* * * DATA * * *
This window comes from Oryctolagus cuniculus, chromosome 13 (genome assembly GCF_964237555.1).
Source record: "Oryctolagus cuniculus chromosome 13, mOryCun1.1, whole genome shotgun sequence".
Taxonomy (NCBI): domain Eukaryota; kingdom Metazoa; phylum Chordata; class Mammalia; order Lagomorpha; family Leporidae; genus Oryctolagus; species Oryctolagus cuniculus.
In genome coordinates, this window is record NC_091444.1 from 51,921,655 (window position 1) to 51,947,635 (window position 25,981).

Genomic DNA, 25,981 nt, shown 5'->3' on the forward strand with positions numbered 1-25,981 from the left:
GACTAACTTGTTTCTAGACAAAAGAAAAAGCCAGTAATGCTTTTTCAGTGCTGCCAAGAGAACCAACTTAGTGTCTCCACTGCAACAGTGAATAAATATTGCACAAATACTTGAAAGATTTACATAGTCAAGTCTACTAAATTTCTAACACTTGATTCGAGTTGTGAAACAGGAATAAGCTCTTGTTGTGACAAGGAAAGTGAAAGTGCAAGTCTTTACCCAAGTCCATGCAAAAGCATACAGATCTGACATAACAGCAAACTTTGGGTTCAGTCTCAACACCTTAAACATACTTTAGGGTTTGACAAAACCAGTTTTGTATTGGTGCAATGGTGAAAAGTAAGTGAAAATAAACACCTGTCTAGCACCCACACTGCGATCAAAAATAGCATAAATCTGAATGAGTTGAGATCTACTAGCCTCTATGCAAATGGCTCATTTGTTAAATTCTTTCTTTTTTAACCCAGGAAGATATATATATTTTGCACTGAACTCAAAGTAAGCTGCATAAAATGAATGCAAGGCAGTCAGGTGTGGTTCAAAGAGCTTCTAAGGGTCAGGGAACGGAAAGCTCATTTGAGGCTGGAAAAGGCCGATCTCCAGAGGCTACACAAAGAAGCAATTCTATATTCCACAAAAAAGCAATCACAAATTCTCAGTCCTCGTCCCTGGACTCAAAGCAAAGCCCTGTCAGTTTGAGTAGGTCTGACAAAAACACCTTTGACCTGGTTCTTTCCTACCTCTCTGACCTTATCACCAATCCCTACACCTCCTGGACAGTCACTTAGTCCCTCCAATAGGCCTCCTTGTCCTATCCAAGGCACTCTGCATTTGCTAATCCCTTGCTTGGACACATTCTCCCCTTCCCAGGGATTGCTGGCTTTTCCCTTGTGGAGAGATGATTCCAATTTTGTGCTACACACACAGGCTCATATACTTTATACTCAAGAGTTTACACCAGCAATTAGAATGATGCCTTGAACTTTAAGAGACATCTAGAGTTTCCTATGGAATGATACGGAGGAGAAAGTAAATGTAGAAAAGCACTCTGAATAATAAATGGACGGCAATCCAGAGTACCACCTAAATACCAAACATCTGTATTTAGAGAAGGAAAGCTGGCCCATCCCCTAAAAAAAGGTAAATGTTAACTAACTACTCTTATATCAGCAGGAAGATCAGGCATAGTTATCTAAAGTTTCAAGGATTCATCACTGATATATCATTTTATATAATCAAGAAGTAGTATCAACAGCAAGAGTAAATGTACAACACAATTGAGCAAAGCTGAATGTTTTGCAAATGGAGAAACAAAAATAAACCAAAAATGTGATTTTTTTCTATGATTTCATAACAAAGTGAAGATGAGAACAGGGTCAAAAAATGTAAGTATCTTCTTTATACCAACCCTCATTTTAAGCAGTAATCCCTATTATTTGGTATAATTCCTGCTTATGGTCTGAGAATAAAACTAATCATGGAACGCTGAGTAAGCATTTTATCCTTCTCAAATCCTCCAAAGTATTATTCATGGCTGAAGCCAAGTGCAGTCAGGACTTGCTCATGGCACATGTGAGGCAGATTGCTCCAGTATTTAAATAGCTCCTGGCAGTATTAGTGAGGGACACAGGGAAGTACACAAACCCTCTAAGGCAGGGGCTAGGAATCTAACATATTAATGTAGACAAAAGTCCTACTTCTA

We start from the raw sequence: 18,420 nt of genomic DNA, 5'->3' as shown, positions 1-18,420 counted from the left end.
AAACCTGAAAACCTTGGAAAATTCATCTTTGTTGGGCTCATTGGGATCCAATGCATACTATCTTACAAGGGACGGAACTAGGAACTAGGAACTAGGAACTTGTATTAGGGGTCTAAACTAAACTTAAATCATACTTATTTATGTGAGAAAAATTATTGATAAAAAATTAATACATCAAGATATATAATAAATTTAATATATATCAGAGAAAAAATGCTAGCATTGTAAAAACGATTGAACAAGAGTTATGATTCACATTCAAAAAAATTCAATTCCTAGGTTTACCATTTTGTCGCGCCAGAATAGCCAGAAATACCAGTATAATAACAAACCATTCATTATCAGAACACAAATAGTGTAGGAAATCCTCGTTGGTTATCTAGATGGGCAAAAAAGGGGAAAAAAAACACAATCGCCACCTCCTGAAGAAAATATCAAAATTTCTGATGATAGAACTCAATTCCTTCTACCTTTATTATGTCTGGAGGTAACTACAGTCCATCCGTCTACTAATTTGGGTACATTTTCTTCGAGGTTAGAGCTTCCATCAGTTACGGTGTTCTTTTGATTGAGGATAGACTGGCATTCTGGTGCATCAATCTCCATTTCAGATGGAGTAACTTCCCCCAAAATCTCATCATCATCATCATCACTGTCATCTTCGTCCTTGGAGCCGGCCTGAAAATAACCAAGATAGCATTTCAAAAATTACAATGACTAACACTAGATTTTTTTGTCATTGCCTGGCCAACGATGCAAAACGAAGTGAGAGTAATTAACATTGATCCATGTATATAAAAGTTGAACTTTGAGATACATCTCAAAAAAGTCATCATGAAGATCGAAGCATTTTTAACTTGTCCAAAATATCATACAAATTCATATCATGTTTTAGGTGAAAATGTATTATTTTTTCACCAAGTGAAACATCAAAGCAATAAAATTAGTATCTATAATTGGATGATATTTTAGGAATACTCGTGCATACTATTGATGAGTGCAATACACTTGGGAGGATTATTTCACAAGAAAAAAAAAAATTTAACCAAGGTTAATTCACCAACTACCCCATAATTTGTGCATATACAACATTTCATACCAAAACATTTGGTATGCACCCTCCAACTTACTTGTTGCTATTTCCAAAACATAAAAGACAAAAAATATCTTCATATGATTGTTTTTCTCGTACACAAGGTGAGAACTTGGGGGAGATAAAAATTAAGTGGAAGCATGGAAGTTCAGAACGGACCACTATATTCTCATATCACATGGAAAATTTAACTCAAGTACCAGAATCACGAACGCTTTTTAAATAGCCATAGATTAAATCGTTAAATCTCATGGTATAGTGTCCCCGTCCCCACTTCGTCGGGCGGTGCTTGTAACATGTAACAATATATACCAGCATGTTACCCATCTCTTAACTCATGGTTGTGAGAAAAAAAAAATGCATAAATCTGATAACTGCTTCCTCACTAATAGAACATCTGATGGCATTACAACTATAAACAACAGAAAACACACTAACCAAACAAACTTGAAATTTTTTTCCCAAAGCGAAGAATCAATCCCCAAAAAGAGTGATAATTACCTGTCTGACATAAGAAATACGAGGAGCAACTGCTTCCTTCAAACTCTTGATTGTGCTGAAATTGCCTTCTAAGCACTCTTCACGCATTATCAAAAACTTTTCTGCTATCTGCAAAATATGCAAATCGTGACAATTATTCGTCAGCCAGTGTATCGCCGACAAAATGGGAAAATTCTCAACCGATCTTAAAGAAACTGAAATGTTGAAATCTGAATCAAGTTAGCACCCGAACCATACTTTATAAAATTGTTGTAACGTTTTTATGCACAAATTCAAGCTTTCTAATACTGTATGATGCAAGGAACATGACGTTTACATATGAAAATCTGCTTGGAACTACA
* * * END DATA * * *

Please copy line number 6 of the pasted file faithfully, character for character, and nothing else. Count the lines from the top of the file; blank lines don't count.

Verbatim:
GACTAACTTGTTTCTAGACAAAAGAAAAAGCCAGTAATGCTTTTTCAGTGCTGCCAAGAGAACCAACTTAGTGTCTCCACTGCAACAGTGAATAAATATTGCACAAATACTTGAAAGATTTACATAGTCAAGTCTACTAAATTTCTAACACTTGATTCGAGTTGTGAAACAGGAATAAGCTCTTGTTGTGACAAGGAAAGTGAAAGTGCAAGTCTTTACCCAAGTCCATGCAAAAGCATACAGATCTGACATAACAGCAAACTTTGGGTTCAGTCTCAACACCTTAAACATACTTTAGGGTTTGACAAAACCAGTTTTGTATTGGTGCAATGGTGAAAAGTAAGTGAAAATAAACACCTGTCTAGCACCCACACTGCGATCAAAAATAGCATAAATCTGAATGAGTTGAGATCTACTAGCCTCTATGCAAATGGCTCATTTGTTAAATTCTTTCTTTTTTAACCCAGGAAGATATATATATTTTGCACTGAACTCAAAGTAAGCTGCATAAAATGAATGCAAGGCAGTCAGGTGTGGTTCAAAGAGCTTCTAAGGGTCAGGGAACGGAAAGCTCATTTGAGGCTGGAAAAGGCCGATCTCCAGAGGCTACACAAAGAAGCAATTCTATATTCCACAAAAAAGCAATCACAAATTCTCAGTCCTCGTCCCTGGACTCAAAGCAAAGCCCTGTCAGTTTGAGTAGGTCTGACAAAAACACCTTTGACCTGGTTCTTTCCTACCTCTCTGACCTTATCACCAATCCCTACACCTCCTGGACAGTCACTTAGTCCCTCCAATAGGCCTCCTTGTCCTATCCAAGGCACTCTGCATTTGCTAATCCCTTGCTTGGACACATTCTCCCCTTCCCAGGGATTGCTGGCTTTTCCCTTGTGGAGAGATGATTCCAATTTTGTGCTACACACACAGGCTCATATACTTTATACTCAAGAGTTTACACCAGCAATTAGAATGATGCCTTGAACTTTAAGAGACATCTAGAGTTTCCTATGGAATGATACGGAGGAGAAAGTAAATGTAGAAAAGCACTCTGAATAATAAATGGACGGCAATCCAGAGTACCACCTAAATACCAAACATCTGTATTTAGAGAAGGAAAGCTGGCCCATCCCCTAAAAAAAGGTAAATGTTAACTAACTACTCTTATATCAGCAGGAAGATCAGGCATAGTTATCTAAAGTTTCAAGGATTCATCACTGATATATCATTTTATATAATCAAGAAGTAGTATCAACAGCAAGAGTAAATGTACAACACAATTGAGCAAAGCTGAATGTTTTGCAAATGGAGAAACAAAAATAAACCAAAAATGTGATTTTTTTCTATGATTTCATAACAAAGTGAAGATGAGAACAGGGTCAAAAAATGTAAGTATCTTCTTTATACCAACCCTCATTTTAAGCAGTAATCCCTATTATTTGGTATAATTCCTGCTTATGGTCTGAGAATAAAACTAATCATGGAACGCTGAGTAAGCATTTTATCCTTCTCAAATCCTCCAAAGTATTATTCATGGCTGAAGCCAAGTGCAGTCAGGACTTGCTCATGGCACATGTGAGGCAGATTGCTCCAGTATTTAAATAGCTCCTGGCAGTATTAGTGAGGGACACAGGGAAGTACACAAACCCTCTAAGGCAGGGGCTAGGAATCTAACATATTAATGTAGACAAAAGTCCTACTTCTA